BBC Micro:Bit board was first announced in July 2015. Designed for STEM education, the board was then offered to UK schools in March 2016, and a few months later UK store would start selling it worldwide. It’s now available pretty much anywhere, and you can likely find it in a local store or online.
The Thai government must have seen this, and thought to themselves “If the British can do it, we can do it too!”, as the National Electronics and Computer Technology Center (NECTEC) part of Thailand’s Ministry of Science and Technology designed KidBright32 board and courses to teach STEM to Thai students.
The board is based on Espressif Systems ESP32-WROOM-32 WiFI and Bluetooth module, and comes with large holes for power (5V/GND) and 6 digital inputs/outputs, smaller through holes for I2C and more I/Os, as well as an I2C header. We’ll also find some LEDs, two dot matrix LED displays, three buttons, a buzzer, an RTC, a light sensor, and a temperature sensor. The board is powered via a micro USB port, which should also be used for programming, and a USB host port. You can check out the schematics (PDF) for more details.
KidBright32 board is manufactured by Gravitech, which seems to be company to go to if you plan to manufacture this kind of board in Thailand, as I’ve seen several other designs manufactured by the Gravitech.
Just having a board is not sufficient for teaching STEAM, so various courses / tutorials / lessons have been made available on KidBright website (in Thai language), and KidBright32 board is programmed using visual programming in KidBright IDE, heavily inspired from Scratch, and working in Windows, Linux, and Mac OS. You’ll find KidBright github account with more resources, although some are closed source including KidBright IDE. If you somehow got hold of the board, and you find visual programming is not for you after all, KidBrght32 is also supported in Arduino core for ESP32.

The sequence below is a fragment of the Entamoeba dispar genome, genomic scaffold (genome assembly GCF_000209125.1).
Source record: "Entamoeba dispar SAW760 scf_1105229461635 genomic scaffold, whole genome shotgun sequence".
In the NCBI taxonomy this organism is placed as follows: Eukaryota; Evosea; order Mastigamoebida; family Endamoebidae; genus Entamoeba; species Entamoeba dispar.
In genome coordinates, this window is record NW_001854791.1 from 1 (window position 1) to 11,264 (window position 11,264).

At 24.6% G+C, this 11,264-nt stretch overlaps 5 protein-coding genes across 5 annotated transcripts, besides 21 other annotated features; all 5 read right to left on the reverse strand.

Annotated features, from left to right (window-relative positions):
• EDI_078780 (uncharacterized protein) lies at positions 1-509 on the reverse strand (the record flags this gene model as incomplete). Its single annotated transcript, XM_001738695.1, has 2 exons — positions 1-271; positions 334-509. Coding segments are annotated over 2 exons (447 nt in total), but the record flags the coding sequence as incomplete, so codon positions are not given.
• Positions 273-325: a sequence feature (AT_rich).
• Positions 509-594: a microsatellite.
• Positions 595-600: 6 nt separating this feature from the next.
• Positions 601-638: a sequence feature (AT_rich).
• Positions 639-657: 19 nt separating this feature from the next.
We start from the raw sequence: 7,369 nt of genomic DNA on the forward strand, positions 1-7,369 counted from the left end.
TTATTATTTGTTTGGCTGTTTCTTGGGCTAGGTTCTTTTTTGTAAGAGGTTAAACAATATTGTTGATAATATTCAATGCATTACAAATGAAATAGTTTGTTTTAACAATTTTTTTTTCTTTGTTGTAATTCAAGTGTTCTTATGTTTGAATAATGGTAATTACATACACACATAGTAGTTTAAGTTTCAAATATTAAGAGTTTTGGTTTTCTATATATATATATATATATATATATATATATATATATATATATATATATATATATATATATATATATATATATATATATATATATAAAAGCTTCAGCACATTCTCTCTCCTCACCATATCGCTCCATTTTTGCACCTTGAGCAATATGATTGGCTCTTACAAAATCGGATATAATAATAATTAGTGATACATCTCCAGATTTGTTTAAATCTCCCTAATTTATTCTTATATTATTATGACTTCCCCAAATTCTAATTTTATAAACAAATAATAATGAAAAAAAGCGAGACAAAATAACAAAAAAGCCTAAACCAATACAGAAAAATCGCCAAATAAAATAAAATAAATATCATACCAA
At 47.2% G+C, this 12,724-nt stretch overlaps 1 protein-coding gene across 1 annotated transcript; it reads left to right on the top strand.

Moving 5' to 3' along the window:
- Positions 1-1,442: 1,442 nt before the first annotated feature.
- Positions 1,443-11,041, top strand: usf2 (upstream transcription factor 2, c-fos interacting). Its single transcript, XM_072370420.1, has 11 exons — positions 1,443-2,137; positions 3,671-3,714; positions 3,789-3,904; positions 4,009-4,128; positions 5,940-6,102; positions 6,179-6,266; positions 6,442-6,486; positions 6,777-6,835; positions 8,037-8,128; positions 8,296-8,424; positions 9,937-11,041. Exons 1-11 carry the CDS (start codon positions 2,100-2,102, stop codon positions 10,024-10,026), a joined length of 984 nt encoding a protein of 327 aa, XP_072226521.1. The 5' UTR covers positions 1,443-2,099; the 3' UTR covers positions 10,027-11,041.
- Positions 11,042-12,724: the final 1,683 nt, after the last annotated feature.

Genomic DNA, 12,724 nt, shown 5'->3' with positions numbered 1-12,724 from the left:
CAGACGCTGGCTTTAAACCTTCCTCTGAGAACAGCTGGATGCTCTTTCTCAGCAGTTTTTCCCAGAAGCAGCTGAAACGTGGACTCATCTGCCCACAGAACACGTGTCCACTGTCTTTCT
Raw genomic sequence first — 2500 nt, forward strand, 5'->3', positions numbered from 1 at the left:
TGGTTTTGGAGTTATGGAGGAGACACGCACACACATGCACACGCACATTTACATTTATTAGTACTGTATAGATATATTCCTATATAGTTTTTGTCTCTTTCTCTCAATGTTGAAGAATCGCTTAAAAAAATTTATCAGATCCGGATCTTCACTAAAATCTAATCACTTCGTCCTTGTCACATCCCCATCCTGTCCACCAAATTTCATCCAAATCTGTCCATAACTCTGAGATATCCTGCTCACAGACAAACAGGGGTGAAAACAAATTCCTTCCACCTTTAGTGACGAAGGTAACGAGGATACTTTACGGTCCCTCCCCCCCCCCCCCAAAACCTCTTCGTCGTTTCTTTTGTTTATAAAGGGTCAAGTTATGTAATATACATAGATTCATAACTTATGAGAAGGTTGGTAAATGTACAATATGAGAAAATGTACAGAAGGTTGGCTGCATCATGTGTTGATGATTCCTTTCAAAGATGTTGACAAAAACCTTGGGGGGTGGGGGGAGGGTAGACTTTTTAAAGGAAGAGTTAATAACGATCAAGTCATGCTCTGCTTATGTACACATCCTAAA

If you are in Thailand, you can purchase the board for 600 Baht ($18), or one of the Starter/LED/Master packs for 1,150 Baht ($34.5) to 3,399 Bath ($102). Those promotional prices are valid until the 8th of August.
Jean-Luc started CNX Software in 2010 as a part-time endeavor, before quitting his job as a software engineering manager, and starting to write daily news, and reviews full time later in 2011.
8 Replies to “KidBright32 Board is Thailand’s BBC Micro:Bit Equivalent”
Nice board …lucky Thai kids!
For those of us who don’t know, how does that $18 price translate into real-world affordability for normal Thai families? Will working class kids be able to afford it?
Minimum salary is 300 Baht per day (around $9). For reference, I know some people who work for the government, senior position (but not top boss) that make around $1,200 + benefits like free health care for whole family and pension.
I’ve just checked the average salary is around 14,000 Baht in Thailand, so around $420 per month.
So over two days wages (when you factor in a psu) for an educational micro which you still need to have a working computer to use. I hope the Thai government is going to do a massive giveaway, or at least make sure that every school has a few.
Anyway, thanks for putting that price into context for us!
KidBright project, free for student . The Thai government supports the project for both teachers and students at no cost.
First start give out to school at 200,000 board, and Increased amount for all student later in next budget
Tell me please. Is it viable ?
I can see the project is still being developed as I saw news about KidBright v1.6 a couple of weeks ago.
They are making a portable case with display, joystick for KidBright board: “MakerAsia KBX”.
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